# The Influence of Magnetic Turbulence on the Energetic Particle Transport Upstream of Shock Waves

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## Abstract

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## 1. Introduction

## 2. Shock Crossings by ACE

## 3. The Role of Magnetic Field Intermittency on the Parallel Particle Transport

## 4. Particle Scattering Times

## 5. Conclusions

## Author Contributions

## Funding

## Data Availability Statement

## Acknowledgments

## Conflicts of Interest

## References

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**Figure 1.**Two satellite shock crossings in quasi–parallel (

**left panels**) and in quasi–perpendicular configuration (

**right panels**). From top to bottom: the magnetic field intensity from the ACE/MAG instrument at a resolution of 1 vec/s; the radial component of the solar wind bulk speed and the plasma temperature from the ACE/SWEPAM experiment at 64 s resolution; and the ion fluxes in four energy channels (as indicated in the legend in the right bottom panel) from the ACE/EPAM instrument at a resolution of 12 s, as a function of the distance from the shock time (vertical dashed lines). Notice that far downstream of the 11 February 2011 event (at about 200 min from the shock), a hot (and low density) portion of the solar wind plasma occurs, also associated to larger fluctuations in $\left|B\right|$, though this is not actually related to the shock itself.

**Figure 2.**Plot in log–log axes of the ion energy fluxes in four different channels (as indicated in the figure legend) as a function of the distance from the shock time. For the quasi-parallel shock of the 17 June 2011 (

**left panel**) the far upstream decay is well fitted by an exponential function $J\left(t\right)\propto exp(-t/T)$, while in the quasi-perpendicular shock on 11 February 2011 (

**right panel**), the ion fluxes decay as a power-law in the upstream region suggesting superdiffusive transport. The exponential and power−law best fits are reported in the panels together with their best fit parameters.

**Figure 3.**Kurtosis as a function of the time scale $\tau $ in the quasi-parallel shock crossing of the 17 June 2011 (

**left panel**) and in the quasi-perpendicular shock crossing on 11 February 2011 (

**right panel**). The Gaussian level of 3 is indicated by the horizontal dashed line and the time scale corresponding to the Larmor radius of energetic protons of 100 keV is shown by the vertical solid line. Error bars are also reported.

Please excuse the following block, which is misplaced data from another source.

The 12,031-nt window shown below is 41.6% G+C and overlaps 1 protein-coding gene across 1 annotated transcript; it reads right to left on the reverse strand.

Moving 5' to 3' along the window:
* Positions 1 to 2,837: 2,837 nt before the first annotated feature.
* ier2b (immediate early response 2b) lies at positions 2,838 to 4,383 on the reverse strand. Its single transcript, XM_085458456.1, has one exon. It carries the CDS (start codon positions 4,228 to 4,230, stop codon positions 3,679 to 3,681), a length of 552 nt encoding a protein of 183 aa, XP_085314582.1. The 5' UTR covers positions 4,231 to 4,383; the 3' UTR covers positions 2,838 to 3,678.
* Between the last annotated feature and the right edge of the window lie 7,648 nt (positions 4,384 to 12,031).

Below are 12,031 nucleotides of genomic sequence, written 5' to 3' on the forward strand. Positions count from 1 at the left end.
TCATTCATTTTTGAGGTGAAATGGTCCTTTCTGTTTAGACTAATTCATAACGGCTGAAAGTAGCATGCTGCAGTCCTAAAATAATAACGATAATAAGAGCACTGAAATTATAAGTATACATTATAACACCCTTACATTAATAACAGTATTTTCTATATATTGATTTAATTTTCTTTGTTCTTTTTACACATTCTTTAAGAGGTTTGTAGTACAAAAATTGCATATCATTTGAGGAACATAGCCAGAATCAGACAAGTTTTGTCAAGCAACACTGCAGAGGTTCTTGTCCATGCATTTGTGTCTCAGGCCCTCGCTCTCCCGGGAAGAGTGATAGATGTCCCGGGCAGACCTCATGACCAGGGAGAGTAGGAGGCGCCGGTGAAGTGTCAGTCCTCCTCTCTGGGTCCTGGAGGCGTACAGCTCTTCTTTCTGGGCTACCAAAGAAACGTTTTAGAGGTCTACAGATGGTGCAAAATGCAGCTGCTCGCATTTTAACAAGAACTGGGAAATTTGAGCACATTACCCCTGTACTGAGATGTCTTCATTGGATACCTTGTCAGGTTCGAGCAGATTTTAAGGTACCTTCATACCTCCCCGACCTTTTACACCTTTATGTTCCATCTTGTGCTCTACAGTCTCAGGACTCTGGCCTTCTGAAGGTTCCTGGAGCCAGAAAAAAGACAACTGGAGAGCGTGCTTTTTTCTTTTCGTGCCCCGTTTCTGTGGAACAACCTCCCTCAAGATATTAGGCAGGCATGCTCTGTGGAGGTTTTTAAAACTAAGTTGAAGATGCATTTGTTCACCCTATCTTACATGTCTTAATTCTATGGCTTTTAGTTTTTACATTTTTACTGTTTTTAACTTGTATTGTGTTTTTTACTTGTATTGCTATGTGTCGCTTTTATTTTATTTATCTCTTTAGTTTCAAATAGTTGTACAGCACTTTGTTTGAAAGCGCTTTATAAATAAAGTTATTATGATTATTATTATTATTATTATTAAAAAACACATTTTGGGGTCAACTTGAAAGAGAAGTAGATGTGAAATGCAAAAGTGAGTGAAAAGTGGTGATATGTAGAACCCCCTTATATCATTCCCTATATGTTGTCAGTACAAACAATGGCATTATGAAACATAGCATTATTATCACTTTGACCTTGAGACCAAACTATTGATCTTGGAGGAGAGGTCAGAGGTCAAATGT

**Figure 4.**Probability density functions of the 100 keV energetic particles’ scattering times computed upstream of shock crossings with different levels of $\delta B/{B}_{0}$ and similar intermittency (

**left panel**) and with different intermittency values but a similar $\delta B/{B}_{0}$ (

**right panel**).

**Table 1.**Parameters of the ACE shock crossings analyzed: date of the events; time of the shock in UT; shock geometry; Alfvénic Mach number; the exponent of superdiffusion; the maximum value of the kurtosis at the Larmor scale of 100 keV protons; the fluctuation amplitude calculated at the scale of 100 keV protons; and the flux of the 100 keV protons at the shock.

Date | Time (UT) | ${\mathit{\theta}}_{\mathbf{Bn}}$ (${}^{\circ}$) | ${\mathit{M}}_{\mathit{A}}$ | $\mathit{\alpha}$ | ${\mathit{K}}_{\mathbf{max}}\left(\mathit{\tau}\right)$ | $\mathit{\delta}\mathit{B}/{\mathit{B}}_{0}$ | J*(cm${}^{-2}$/s*MeV*sr) |
---|---|---|---|---|---|---|---|

27 January 2000 | 14:00 | $23\pm 15$ | $1.6\pm 0.4$ | ND | $8.0\pm 0.7$ | $0.04\pm 0.02$ | $171.6$ |

11 February 2011 | 23:18 | $85.4\pm 8.8$ | $3.6\pm 0.5$ | $1.69\pm 0.01$ | $15.0\pm 0.9$ | $0.09\pm 0.03$ | $4.9\times {10}^{5}$ |

23 June 2000 | 12:27 | $88.7\pm 4.5$ | $3.5\pm 0.2$ | $1.60\pm 0.01$ | $5.3\pm 1.3$ | $0.09\pm 0.04$ | $4.4\times {10}^{5}$ |

17 August 2001 | 10:16 | $68.1\pm 5.4$ | $2.7\pm 0.8$ | $1.62\pm 0.01$ | $6.7\pm 1.3$ | $0.11\pm 0.05$ | $4.1\times {10}^{5}$ |

17 July 2002 | 15:26 | $4.3\pm 8.0$ | $4.4\pm 0.4$ | ND | $11.6\pm 1.2$ | $0.23\pm 0.09$ | $3.8\times {10}^{5}$ |

11 November 2004 | 16:43 | $151.6\pm 7.7$ | $1.43\pm 0.46$ | ND | $4.4\pm 0.7$ | $0.05\pm 0.02$ | $2.1\times {10}^{4}$ |

28 May 2010 | 01:53 | $6.0\pm 5.1$ | $2.76\pm 0.1$ | ND | $4.8\pm 0.8$ | $0.2\pm 0.1$ | 423 |

23 August 2010 | 16:55 | $124\pm 12$ | $3.9\pm 1.1$ | $1.77\pm 0.01$ | $5.3\pm 0.8$ | $0.15\pm 0.05$ | ${10}^{5}$ |

17 June 2011 | 02:01 | $40\pm 3$ | $2.7\pm 0.{1}^{2}$ | ND | $4.2\pm 1.0$ | $0.12\pm 0.04$ | $2.8\times {10}^{4}$ |

12 September 2014 | 15:26 | $99.4\pm 3.8$ | $2.8\pm 0.4$ | $1.797\pm 0.003$ | $5.3\pm 1.5$ | $0.15\pm 0.05$ | $6.5\times {10}^{4}$ |

2 as measured from WIND data. |

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**MDPI and ACS Style**

Perri, S.; Prete, G.; Malara, F.; Pucci, F.; Zimbardo, G.
The Influence of Magnetic Turbulence on the Energetic Particle Transport Upstream of Shock Waves. *Atmosphere* **2021**, *12*, 508.
https://doi.org/10.3390/atmos12040508

**AMA Style**

Perri S, Prete G, Malara F, Pucci F, Zimbardo G.
The Influence of Magnetic Turbulence on the Energetic Particle Transport Upstream of Shock Waves. *Atmosphere*. 2021; 12(4):508.
https://doi.org/10.3390/atmos12040508

**Chicago/Turabian Style**

Perri, Silvia, Giuseppe Prete, Francesco Malara, Francesco Pucci, and Gaetano Zimbardo.
2021. "The Influence of Magnetic Turbulence on the Energetic Particle Transport Upstream of Shock Waves" *Atmosphere* 12, no. 4: 508.
https://doi.org/10.3390/atmos12040508